What this is about is this: I have one colleague that just makes me feel uncomfortable.  She reminds me of some other people I have known, and she just makes me feel unsafe.  She is extremely extroverted and talkative, and she doesn't have the best social intuition, and she says stuff that makes me uncomfortable.  We have had two pretty intense discussions already when she made statements that I disagreed with and found offensive regarding race and socioeconomic status.  She is a very privileged woman -- as am I -- but I don't know that she's ever unpacked that privilege, and she is blind to it.  Blind enough to make hurtful and insensitive remarks, without any idea that they are hurtful and insensitive.  It rubs me the wrong way, and I generally get along with just about anybody.  I've been thinking -- hard -- about how I can best cope with this for the rest of the year, and I'm not really sure yet.  I'm trying, but it's getting to the point that I sometimes try to will her not to talk to me with my mind.  I haven't mastered this yet, but I'll let you know if I do.

At any rate, with that context in mind, the following exchange, after a really long week, just set me over the edge.  She was trying to convince me to come out with her and our other colleague for drinks.  I told her no thanks, and explained why (I need to get home, take the dog out, pack for tomorrow, wash dishes and clean a bit, do some laundry, etc, because I'm going to be away for the second weekend in a row).  "Plus," I said, "I'm just honestly worn out.  I never should have scheduled all those clients this week."

She pushed --which I hate.  It's a personal pet peeve type thing.  I just like it -- a lot -- when people respect when I say no the first time.  I will like you more if you respect what I say the first time I tell you.  It does not make me feel good when you try to change my mind.  It does not make me feel like you must really want me there.  It makes me feel like you (a) didn't hear me or (b) don't care that I just asserted my wants and needs.  I politely declined -- again -- and gave my well-wishes to her for a happy weekend.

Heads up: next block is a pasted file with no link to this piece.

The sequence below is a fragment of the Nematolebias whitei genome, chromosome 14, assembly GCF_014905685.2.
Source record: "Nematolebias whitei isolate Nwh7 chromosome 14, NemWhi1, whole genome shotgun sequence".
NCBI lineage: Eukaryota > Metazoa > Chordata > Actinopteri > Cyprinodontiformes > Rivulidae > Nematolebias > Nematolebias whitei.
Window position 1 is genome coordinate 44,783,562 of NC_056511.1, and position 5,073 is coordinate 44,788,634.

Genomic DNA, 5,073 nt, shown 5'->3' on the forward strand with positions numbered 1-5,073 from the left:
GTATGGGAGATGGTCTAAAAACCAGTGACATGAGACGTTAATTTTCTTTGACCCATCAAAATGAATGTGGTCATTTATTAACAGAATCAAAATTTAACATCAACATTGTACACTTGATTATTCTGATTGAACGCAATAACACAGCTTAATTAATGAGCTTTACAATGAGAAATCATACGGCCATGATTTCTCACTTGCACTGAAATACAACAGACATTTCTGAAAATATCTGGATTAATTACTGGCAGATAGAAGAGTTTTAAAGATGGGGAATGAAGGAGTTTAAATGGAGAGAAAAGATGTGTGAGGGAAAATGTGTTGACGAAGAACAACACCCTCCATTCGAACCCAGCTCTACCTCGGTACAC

"So what are you going to do?" she asked, sarcastically, "go home and talk to the dog?"

"Meh.  Probably," I said, laughing, not sure what else to say.

She laughed.  "I can picture you rocking in a corner with a blankie talking to the dog about how you had 23 hours this week."

And just like that, the Introvert Shame came flooding in.  Being an introvert means you're not one of the cool kids.  Being an introvert means you DO need to take time to be by yourself, which means you are Not Fun.  Being an introvert means you can't handle things like Normal People and things wear you out and zap your energy.  Being an introvert is not good.  It means you talk to your dog and rock in a blanket in the corner.

(As an aside, what's with the "rocking" joke?  Probably 75% of the kids we see are rockers or hand-flappers or spinners or toe-walkers, and they're awesome.  I'm not personally a rocker, but...let's lay off the rocking-shaming in the workplace, right?)

So here's the other side of the coin: I recognized and respected what my mind and my body needed tonight, and I came home.  I played with the dog, I took a shower, and now I am writing.  This is self-care, and it is essential, and it is a radical way of telling the world "screw you and the ways you think I *need* to behave.  I'm doing what I need to do for me to continue being my best self.  I respect myself and my needs too much to be bullied into believing that my needs are wrong.  I continue to take the steps I need to bring my whole self to a place of peace and equilibrium, and this is beautiful and right.

Even if I did talk to the dog about my week.


  1. Who on earth actually *makes fun of* people for not going out after work? Do people actually go out after work ever?

    Workplace culture can be so weird. I can only imagine the shifting nature of staffing changes makes it that much harder to keep up. Why should anyone require more than a smile and a "Thanks for inviting me but I can't make it tonight!"?